Don’t Dump Your Aquarium in the River!

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Plecostomus (Hypostomus Plecostomus)

Plecostomus (Hypostomus Plecostomus)

An ecosystem is an interconnected community of living things, such as plants, animals, and microbes, and the nonliving environment such as air, climate, water, and minerals that surrounds it. The San Antonio River Authority (River Authority) is proactive when it comes to protecting the natural resources of the San Antonio River Basin, and staff has been hard at work to address invasive species as part of our commitment to safe, clean, and enjoyable creeks and rivers. 

Organisms who evolve together in the same ecosystem take part in a system of checks and balances that keep their population numbers under control. This natural system prevents any one species from taking over. However, when non-native species are introduced to a new environment, they have no natural predators in that ecosystem. This leads to a dramatic increase in their population size, leaving native organisms to suffer or even perish as they are outcompeted for resources like food and space. Non-native species that have detrimental effects on their new environment are called invasive species.

Learn more in today’s blog about two invasive species that are causing harm on the San Antonio River and what you can do to help prevent the spread of these species in our waterways!

Dangers of Aquarium Dumping


Imagine that you are taking a leisurely stroll along the San Antonio River Walk Museum Reach, peering into the water to catch a glimpse of a fish swimming by. Your gaze stops upon a fish just below the water’s surface that appears to be clinging to the concrete channel wall by its mouth. You have stumbled across an armored catfish, an invasive fish that is native to South America! How did this creature end up thousands of miles away from its native range, and how does this affect the San Antonio River ecosystem?

Oftentimes, aquarium hobbyists purchase non-native species from pet stores for their home aquariums. Unfortunately, these critters may quickly outgrow their tanks. Rather than returning them to a pet store or rehoming them, some fish owners choose to release these non-native organisms into local creeks and the San Antonio River. While they may be well-intentioned, these citizens are unknowingly wreaking havoc on the San Antonio River ecosystem.

Plecostomus (Hypostomus Plecostomus)

Two such invasive species that have negatively affected the San Antonio River ecosystem are the plecostomus (Hypostomus plecostomus) and the vermiculated sailfin catfish (Pterygoplichthys disjunctivus), both commonly referred to as armored catfish. These fish burrow into riverbanks, leading to erosion and even bank collapse. Their burrowing activity increases the water’s turbidity (or murkiness), which in turn increases the temperature of the water, leading to a decrease in the amount of oxygen present in the water to support native fish, freshwater mussels, and aquatic insects. Armored catfish can often be found eating algae that has accumulated on the concrete channel walls that line the Museum Reach of the San Antonio River. H. plecostomus insatiable hunger for algae has even been associated with a decline in the number of central stoneroller (Campostoma anomalum), an algae-eating fish native to the San Antonio River. These armored catfish, as well as another invasive species called the apple snail (Pomascea sp.), cause serious harm to ecosystems in which they are introduced, much to the detriment of all the native species we strive to protect.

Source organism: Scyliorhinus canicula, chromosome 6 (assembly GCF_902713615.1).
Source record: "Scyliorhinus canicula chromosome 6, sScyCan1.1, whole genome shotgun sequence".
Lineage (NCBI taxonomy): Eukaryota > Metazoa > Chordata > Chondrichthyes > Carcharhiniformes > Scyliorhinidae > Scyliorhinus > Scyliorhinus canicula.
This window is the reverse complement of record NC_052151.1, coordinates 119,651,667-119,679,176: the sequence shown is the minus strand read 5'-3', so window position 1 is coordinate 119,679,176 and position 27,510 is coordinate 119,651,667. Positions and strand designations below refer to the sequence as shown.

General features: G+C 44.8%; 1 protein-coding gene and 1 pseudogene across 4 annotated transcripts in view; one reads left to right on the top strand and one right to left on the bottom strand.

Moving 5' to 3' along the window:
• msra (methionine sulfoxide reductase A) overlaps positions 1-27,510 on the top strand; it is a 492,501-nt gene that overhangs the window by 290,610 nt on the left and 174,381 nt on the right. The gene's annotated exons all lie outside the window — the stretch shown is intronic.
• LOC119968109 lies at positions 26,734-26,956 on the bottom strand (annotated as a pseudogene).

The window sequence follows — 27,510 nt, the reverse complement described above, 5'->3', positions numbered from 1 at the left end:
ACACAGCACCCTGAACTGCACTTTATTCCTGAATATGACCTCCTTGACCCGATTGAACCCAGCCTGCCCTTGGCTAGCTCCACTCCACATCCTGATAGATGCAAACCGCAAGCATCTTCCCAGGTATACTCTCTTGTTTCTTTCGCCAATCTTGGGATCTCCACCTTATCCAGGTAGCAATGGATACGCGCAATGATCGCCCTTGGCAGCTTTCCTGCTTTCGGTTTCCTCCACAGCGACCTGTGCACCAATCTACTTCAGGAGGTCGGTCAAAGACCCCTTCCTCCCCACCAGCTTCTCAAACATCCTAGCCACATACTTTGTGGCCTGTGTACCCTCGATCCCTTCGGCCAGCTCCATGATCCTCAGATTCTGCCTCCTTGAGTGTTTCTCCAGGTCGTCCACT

Just as these invasive species were introduced to new environments through the actions of people, it is only through human intervention that we can reduce the impact of these non-native organisms on the river. First and foremost, never dump your aquarium into creeks and rivers! Fill your fish tanks with native animals and vegetation and be sure to isolate any new organisms you purchase before adding them to your tank to reduce the risk of parasites or other stowaways that may be hiding in your new purchase. Continue to educate yourself and others about the threats that non-native species pose to the San Antonio River ecosystem. You can also report any sightings by calling toll free at (866) 345-7272 or contact us through the River Authority’s website. Your help with reporting this invasive species will assist our Environmental Sciences Team to further study and remove the presence of this non-native species along our creeks and rivers. Finally, if you want to be involved in future efforts to mitigate the impact that non-native species have in local creeks and the San Antonio River please sign up and join the River Warriors.

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